“I will take the boy, and watch over him.”Obi-Wan Kenobi in one of the Star Wars movies
Yesterday’s northwester is blowing itself out, and this afternoon the forecast is for 8-10 knots of it, an amount that is perfect for Grey Fox and manageable enough for the skipper to take out his nephew for a Sunday afternoon sail. Nephew Greg (16) has done some sailing at summer camp and most recently with the sailing club at high school. Since his family doesn’t have a boat or any access to the water, I suppose he is lucky to live in a town with lots of sailing (hence the high school club can find boats – nice ones, 420s no less – to sail at that bigger fancier yacht club in Larchmont) and a salty (or is it eccentric?) old uncle with a saltier and more eccentric boat. His mother, who doubles as my sister, is pleased to have me offer to take him out, and only asks that I refrain from capsizing the boat and him. I guess she has heard that that is a possibility with a small keel-less boat.
We get underway mid-afternoon to a delightful offshore breeze and take the route of least resistance, heading south on a reach in the direction of the city. Playing sailing instructor to Greg’s apprentice, I let him do the steering and sail trimming.
Not long into our sojourn I point out to him that he needs to pay constant attention to sail trim, as the sails are sheeted in way to tight. “If you want to win those sailing club races you’ll need to pay more attention to your sails. In a shifty breeze like this, it’s a constant process. Just because you were trimmed right a minute ago doesn’t mean you will be now” says sage Obi-wan Kenobi.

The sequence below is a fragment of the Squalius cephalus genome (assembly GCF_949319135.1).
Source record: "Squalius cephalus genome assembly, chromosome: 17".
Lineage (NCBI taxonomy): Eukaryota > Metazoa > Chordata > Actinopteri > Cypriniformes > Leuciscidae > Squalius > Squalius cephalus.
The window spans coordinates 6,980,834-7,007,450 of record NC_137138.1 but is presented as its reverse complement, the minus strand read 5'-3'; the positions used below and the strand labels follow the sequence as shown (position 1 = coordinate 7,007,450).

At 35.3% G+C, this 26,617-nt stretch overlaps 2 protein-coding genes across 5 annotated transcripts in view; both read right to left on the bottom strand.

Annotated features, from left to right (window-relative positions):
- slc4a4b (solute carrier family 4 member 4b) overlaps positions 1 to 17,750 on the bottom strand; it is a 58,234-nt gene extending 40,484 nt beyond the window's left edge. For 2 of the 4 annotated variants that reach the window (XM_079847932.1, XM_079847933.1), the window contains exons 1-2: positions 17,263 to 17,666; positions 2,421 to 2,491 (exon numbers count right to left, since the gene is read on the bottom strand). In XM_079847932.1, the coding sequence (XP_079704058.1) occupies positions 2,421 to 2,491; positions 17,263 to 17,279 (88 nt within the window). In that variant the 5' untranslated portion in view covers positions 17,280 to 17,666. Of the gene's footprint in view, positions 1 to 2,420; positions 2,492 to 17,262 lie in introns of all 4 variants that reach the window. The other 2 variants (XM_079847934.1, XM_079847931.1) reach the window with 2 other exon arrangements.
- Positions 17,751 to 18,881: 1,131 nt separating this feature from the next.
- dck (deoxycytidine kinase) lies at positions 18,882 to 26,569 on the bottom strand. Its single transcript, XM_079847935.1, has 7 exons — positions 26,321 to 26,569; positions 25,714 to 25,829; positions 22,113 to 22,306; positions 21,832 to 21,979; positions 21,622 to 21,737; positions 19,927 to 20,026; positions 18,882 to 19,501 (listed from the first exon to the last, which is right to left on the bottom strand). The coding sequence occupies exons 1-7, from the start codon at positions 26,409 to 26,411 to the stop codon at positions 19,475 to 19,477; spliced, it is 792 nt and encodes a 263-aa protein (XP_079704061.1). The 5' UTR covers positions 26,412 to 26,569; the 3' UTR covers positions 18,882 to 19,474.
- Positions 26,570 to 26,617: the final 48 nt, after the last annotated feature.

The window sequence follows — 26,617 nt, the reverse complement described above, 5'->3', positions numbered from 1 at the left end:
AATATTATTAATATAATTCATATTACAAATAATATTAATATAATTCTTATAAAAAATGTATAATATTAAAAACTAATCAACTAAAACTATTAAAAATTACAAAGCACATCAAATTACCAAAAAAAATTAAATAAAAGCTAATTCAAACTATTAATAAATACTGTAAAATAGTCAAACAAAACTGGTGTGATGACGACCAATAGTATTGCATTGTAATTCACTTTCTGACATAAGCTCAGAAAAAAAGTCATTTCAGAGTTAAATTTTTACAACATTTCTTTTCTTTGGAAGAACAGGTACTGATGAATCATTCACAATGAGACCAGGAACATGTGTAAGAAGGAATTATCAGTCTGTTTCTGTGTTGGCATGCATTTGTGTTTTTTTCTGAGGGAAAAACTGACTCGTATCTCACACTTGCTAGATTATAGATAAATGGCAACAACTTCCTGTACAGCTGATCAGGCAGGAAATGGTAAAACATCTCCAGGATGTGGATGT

Young Luke responds “How do you tell they’re trimmed too tight?”
“Look at your flag” replies the Sage One. Greg looks over his shoulder at the flagpole on shore. “Not that one, young Jedi. The flags at the top of your masts. That’s why they’re there – so you can see the wind direction. Also look at the streamer trailing off the end of the yard. It gives you an idea of the direction the wind is leaving off the leech of the sail.”
“Oh, so that’s what that streamer thing is for” acknowledges the apprentice.
“Well, yes, plus it looks cool – how many other boats have one of those?” I reply. Following this remonstration, young Greg tightens his concentration on getting the most out of the boat. See the steely-eyed determination in his eyes:
Even though the wind is lightening up pretty rapidly, our reach has us off of Hart Island, Bronx in no time.
From there we head almost dead downwind across the narrows to Great Neck on Long Island, which forms the western side of outer Manhasset Bay. It’s also the “West Egg” in The Great Gatsby, where Gatsby and the other “new money” folks lived. From there we scoot across the bay towards Manhasset Neck or Sands Point, which would have been “East Egg” in the same book, and is where the old money lived and where Gatsby aspired to be. I tried to read F. Scott Fitzgerald’s book once but found it so uninteresting that I never made it through the whole thing. But I do remember that in the book, the folks in East Egg had a great view of the Manhattan Skyline. Since we are now pretty much in front where Daisy’s house and dock would have been, I can confirm that the East Eggers had a great view: